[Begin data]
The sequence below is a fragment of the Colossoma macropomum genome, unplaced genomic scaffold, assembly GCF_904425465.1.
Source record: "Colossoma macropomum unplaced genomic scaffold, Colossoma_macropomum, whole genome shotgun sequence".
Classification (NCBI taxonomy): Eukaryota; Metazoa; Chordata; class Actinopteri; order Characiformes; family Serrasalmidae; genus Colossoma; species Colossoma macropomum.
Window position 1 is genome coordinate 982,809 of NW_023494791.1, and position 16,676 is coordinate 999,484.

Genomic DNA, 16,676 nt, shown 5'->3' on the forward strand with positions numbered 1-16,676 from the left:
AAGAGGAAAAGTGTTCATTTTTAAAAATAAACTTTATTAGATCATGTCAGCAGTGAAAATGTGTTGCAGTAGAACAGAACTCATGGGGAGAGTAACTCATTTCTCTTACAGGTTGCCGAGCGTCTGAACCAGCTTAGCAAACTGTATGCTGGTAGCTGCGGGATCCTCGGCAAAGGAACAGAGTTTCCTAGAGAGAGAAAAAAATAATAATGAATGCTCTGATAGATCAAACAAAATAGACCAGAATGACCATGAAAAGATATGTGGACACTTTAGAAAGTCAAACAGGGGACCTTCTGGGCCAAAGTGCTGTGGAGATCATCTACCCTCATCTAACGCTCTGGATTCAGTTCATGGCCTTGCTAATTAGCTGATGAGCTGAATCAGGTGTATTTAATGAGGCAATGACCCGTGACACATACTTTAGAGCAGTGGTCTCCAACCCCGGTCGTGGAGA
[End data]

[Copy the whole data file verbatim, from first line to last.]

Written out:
The sequence below is a fragment of the Colossoma macropomum genome, unplaced genomic scaffold, assembly GCF_904425465.1.
Source record: "Colossoma macropomum unplaced genomic scaffold, Colossoma_macropomum, whole genome shotgun sequence".
Classification (NCBI taxonomy): Eukaryota; Metazoa; Chordata; class Actinopteri; order Characiformes; family Serrasalmidae; genus Colossoma; species Colossoma macropomum.
Window position 1 is genome coordinate 982,809 of NW_023494791.1, and position 16,676 is coordinate 999,484.

Genomic DNA, 16,676 nt, shown 5'->3' on the forward strand with positions numbered 1-16,676 from the left:
AAGAGGAAAAGTGTTCATTTTTAAAAATAAACTTTATTAGATCATGTCAGCAGTGAAAATGTGTTGCAGTAGAACAGAACTCATGGGGAGAGTAACTCATTTCTCTTACAGGTTGCCGAGCGTCTGAACCAGCTTAGCAAACTGTATGCTGGTAGCTGCGGGATCCTCGGCAAAGGAACAGAGTTTCCTAGAGAGAGAAAAAAATAATAATGAATGCTCTGATAGATCAAACAAAATAGACCAGAATGACCATGAAAAGATATGTGGACACTTTAGAAAGTCAAACAGGGGACCTTCTGGGCCAAAGTGCTGTGGAGATCATCTACCCTCATCTAACGCTCTGGATTCAGTTCATGGCCTTGCTAATTAGCTGATGAGCTGAATCAGGTGTATTTAATGAGGCAATGACCCGTGACACATACTTTAGAGCAGTGGTCTCCAACCCCGGTCGTGGAGA